adventures in drm: ps3 movie rentals

Believe it or not, it’s not my intention to cover nothing but movies on my blog. I have decided recently that I don’t cover a broad enough course of subjects (I felt it was way too much about computers and Linux) and that I should branch out a bit more in my writing. If it seems like I’m writing a lot about movies, it’s because it’s probably my #1 pasttime when I’m bored and looking for something to do. And I get bored a lot.

Anyway.

The other week I tried out the DRM on Tivo’s rental service through Amazon.com to see how it worked, pretty much. Overall, I really didn’t mind all the restrictions, and it was mostly the price and the viewing window that annoyed me.

You can also rent movies through the Playstation 3, using the Playstation Network. They just added the feature this year, and I’d never tired it until now. This time around, I didn’t have a particular movie in mind to watch, I just wanted to test the waters again.

One thing I didn’t realize until after I was done, but this is probably the most important part, is that there’s no easy way to find a movie. I totally didn’t notice because I was just playing around to start with, so I wasn’t expecting to find something. I just went to the store’s interface and started browsing by genre. I’m pretty sure I never saw a search text box. There may have been one … I don’t remember, but I doubt it.

I found one movie in standard definition that I wanted to watch, “Singles“, and added it to my cart for $3. I figured I might as well try an HD one as well, to see how nice it was. I settled on “Chicken Little.” I’d never seen it, so I figured I might as well try it out. I think this one cost about $5.

I had to wait for the downloads, of course, and this time since I knew what to expect, I didn’t stick around. I left my PS3 on and just went on with my life. I came back later, and since my console is set to automatically power off after 2 hours of no use, it was already off. I powered it back on. Singles had already downloaded, but Chicken Little hadn’t. In fact, it hadn’t even started. That struck me as odd since anytime you download a demo and pause the transfer, it will resume downloading once you power the system back on. So either it never started it after the first movie, or it didn’t want a partial download and deleted it. Since this experiment is far from any structured, scientific approach, I didn’t really bother checking which one it was.

One thing I did notice though, was the size of each movie. And in each case I thought to myself, “there’s no way this thing is going to be decent quality.” Singles, the standard def. one, was 1.5 gigabytes. That one I could understand — they probably re-encoded it to MPEG4. Chicken Little, though, was only 5 gigs. Now that really had me curious, since it was touted as an HD rental. The small size made little sense, since a Blu-Ray HD movie would be more around 40 gigs. Of course, my harddrive would never have that much free space, so I wondered how this could possibly work out.

I ended up watching Singles while Chicken Little was downloading, though. I must say that I wasn’t expecting much from the video quality, since it was so small, but it looked really nice. There wasn’t any notable artifacts or issues. All was well. It played back without a hitch. Once it was done, I looked at the video details, and it said that it would “expire” the next day, since I’d already started the 24-hour window. It also displayed how many times I had watched the movie. I was curious whether the PS3 would automatically delete the file itself or just lock it from playing back again. I didn’t really feel like finding out, though, and just deleted it myself.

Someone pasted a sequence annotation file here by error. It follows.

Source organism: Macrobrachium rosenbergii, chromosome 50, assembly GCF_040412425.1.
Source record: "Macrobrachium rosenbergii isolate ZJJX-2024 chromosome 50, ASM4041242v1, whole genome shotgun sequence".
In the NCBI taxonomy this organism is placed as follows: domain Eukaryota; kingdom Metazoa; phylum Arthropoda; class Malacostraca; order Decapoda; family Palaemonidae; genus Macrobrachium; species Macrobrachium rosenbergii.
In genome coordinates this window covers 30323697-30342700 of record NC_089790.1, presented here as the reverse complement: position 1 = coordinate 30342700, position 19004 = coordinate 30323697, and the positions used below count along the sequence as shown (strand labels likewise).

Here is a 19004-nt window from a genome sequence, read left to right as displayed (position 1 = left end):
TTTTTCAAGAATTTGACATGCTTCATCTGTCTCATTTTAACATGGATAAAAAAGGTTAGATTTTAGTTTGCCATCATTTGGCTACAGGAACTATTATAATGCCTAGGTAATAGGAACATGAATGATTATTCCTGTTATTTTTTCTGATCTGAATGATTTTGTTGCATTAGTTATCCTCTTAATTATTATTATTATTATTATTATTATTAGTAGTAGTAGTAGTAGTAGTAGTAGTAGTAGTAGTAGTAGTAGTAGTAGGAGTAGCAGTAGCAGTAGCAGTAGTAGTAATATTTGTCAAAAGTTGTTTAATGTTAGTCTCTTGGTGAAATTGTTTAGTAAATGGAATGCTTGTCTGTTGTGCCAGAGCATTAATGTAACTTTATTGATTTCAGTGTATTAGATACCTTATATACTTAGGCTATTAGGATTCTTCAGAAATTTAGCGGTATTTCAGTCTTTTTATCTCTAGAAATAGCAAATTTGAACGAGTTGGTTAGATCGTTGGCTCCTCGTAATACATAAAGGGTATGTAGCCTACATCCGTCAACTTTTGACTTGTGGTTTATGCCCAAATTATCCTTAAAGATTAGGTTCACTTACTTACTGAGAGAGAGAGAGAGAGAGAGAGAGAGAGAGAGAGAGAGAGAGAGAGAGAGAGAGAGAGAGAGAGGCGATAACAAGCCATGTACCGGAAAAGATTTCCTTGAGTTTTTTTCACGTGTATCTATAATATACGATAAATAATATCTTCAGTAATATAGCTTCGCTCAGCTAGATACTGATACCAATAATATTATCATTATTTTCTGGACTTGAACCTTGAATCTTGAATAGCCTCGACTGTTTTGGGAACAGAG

By this time, Chicken Little had already finished downloading. I went to poke around and view the video details again, but I accidentally hit the Start button instead, and it began playing it, inadvertently starting my 24 hour window ahead of time. I quickly exited out somewhat hoping that it wouldn’t do that, but it was too late. I made a mental note to watch it later, but I completely forgot about it, and I never got to see any of the movie. It did answer my previous question though — the PS3 doesn’t delete the file, it just prevents you from watching it again. I have no idea how well the HD quality looks on the rentals, and I’m not really that anxious to blow another $5 to find out.

I still think DRM is incredibly stupid, and an obvious mistake on my part locked me out of being able to watch the movie. I realize it’s my fault, and I’m not contesting that, but there’s no arguing that that 24 hour window is completely stupid. Even the original DivX back in the day give you a two day window. Denied.

Also, now that I think about it, comparing the similar price of renting it online versus getting the actual disc is a huge difference in what you get for your money. For $5.29, I can rent a Blu-Ray disc at Hollywood Video, and get true high-def sound and picture, with lots of special features. That’s the way to go.

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3 Comments

Filed under Entertainment

3 responses to “adventures in drm: ps3 movie rentals

  1. Or you can rent standard def movies for $1 for 24 hours from RedBox with no limitations on amount of times watched, etc. The above post sounds like a blatent scam from Sony.

  2. Steve

    I’ll admit, I’ve never tried RedBox. I assume they have a really limited selection, though, all of recent titles. Singles is from 1990-something. I doubt it’d be there. :)

  3. Right, only current releases. Approximately 40-50 titles on a given day.

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